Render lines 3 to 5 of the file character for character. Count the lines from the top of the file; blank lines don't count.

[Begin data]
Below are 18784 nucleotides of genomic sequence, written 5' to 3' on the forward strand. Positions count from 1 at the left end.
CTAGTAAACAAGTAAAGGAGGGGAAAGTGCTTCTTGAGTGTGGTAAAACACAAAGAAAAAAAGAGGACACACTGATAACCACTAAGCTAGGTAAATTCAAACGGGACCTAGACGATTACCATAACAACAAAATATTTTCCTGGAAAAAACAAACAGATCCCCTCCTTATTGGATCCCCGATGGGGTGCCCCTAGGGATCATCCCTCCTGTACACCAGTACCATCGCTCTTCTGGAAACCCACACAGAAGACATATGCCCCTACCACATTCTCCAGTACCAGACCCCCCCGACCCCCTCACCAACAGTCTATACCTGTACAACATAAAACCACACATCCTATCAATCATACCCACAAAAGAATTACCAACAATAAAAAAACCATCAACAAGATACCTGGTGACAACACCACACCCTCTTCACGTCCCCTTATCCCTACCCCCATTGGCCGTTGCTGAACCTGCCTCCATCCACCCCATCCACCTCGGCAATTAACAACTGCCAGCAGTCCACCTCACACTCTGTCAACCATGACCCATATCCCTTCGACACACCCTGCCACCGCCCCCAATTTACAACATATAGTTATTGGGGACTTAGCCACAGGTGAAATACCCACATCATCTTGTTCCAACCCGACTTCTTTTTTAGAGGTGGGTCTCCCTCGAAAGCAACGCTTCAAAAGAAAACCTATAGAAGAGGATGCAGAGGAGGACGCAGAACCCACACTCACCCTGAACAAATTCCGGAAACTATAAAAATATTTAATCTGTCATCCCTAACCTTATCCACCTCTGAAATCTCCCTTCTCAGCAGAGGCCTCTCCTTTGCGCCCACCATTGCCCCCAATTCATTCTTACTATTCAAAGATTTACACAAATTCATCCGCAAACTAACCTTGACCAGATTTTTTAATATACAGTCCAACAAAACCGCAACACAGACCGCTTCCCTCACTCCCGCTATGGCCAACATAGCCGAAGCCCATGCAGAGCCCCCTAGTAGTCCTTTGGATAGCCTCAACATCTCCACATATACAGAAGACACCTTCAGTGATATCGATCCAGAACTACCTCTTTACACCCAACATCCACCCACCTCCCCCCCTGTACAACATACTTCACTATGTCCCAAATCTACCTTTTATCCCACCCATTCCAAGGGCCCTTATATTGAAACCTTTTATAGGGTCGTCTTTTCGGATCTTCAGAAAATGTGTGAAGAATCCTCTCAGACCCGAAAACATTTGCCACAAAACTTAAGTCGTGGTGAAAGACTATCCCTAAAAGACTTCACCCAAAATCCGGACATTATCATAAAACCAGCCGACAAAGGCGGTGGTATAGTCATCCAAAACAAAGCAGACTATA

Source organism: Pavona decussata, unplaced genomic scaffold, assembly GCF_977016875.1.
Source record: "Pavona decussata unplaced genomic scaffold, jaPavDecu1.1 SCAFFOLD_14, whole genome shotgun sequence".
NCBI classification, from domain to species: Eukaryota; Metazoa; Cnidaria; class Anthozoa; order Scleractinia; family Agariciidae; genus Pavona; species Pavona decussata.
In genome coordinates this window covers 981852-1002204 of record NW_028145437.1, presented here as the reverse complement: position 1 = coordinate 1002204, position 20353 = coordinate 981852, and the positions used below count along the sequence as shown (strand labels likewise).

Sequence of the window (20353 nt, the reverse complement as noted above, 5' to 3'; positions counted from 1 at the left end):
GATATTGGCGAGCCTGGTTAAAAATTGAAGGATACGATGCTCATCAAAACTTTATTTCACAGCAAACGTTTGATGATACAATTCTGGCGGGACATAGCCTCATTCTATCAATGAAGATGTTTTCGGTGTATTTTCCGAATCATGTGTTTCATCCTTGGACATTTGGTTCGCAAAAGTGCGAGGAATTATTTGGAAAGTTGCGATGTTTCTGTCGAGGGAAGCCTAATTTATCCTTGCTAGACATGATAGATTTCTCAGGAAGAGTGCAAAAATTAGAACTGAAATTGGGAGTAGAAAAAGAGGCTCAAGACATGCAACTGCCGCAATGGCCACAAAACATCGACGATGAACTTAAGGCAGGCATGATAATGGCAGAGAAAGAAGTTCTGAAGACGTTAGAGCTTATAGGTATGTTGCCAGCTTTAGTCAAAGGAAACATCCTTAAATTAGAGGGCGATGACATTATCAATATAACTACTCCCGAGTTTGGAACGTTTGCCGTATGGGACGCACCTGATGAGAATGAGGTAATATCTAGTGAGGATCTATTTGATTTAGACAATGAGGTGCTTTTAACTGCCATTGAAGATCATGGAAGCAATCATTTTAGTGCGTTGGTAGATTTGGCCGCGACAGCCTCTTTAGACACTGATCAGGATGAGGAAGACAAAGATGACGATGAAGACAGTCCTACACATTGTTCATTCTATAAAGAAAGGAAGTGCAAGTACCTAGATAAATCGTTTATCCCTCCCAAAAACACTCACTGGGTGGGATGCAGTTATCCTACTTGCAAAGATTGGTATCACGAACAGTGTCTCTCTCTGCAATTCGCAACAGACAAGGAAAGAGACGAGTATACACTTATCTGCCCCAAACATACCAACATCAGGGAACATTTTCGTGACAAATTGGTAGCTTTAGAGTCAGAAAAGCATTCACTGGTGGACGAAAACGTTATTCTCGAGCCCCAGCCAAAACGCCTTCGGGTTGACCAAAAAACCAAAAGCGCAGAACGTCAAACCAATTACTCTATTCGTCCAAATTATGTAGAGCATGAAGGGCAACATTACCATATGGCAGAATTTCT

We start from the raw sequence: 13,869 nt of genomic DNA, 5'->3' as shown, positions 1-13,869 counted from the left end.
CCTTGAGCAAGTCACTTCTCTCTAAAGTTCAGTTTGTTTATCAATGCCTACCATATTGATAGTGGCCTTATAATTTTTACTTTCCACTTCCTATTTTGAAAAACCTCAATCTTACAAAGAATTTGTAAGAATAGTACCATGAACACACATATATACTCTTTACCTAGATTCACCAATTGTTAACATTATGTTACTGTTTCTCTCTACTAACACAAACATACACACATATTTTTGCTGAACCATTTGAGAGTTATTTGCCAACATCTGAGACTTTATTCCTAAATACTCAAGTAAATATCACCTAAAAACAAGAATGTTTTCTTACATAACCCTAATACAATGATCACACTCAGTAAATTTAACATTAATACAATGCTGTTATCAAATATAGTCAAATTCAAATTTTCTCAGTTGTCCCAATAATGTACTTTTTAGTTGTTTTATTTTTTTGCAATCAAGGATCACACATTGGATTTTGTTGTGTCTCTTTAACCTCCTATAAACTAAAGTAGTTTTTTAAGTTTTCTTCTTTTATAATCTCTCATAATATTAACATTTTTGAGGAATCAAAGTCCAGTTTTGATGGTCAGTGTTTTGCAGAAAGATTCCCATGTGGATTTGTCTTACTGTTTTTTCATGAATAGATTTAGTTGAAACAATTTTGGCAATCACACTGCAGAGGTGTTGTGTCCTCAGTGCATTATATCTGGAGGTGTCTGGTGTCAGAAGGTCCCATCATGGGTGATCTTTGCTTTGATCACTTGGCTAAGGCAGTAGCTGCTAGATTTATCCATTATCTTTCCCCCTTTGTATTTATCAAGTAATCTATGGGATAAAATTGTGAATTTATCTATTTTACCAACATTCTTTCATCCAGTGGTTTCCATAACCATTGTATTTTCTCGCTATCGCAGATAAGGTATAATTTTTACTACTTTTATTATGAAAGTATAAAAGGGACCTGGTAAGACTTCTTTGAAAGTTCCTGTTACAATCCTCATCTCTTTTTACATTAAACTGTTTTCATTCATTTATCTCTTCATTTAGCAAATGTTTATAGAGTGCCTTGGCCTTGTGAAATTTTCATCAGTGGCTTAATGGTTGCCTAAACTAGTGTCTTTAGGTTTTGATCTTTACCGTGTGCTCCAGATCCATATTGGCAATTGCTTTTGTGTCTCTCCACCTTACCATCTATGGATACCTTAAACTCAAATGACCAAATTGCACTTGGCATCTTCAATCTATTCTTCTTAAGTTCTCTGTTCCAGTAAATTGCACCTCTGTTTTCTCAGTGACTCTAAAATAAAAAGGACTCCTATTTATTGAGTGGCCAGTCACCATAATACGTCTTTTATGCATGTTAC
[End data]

Source organism: Pavona decussata, unplaced genomic scaffold, assembly GCF_977016875.1.
Source record: "Pavona decussata unplaced genomic scaffold, jaPavDecu1.1 SCAFFOLD_14, whole genome shotgun sequence".
NCBI classification, from domain to species: Eukaryota; Metazoa; Cnidaria; class Anthozoa; order Scleractinia; family Agariciidae; genus Pavona; species Pavona decussata.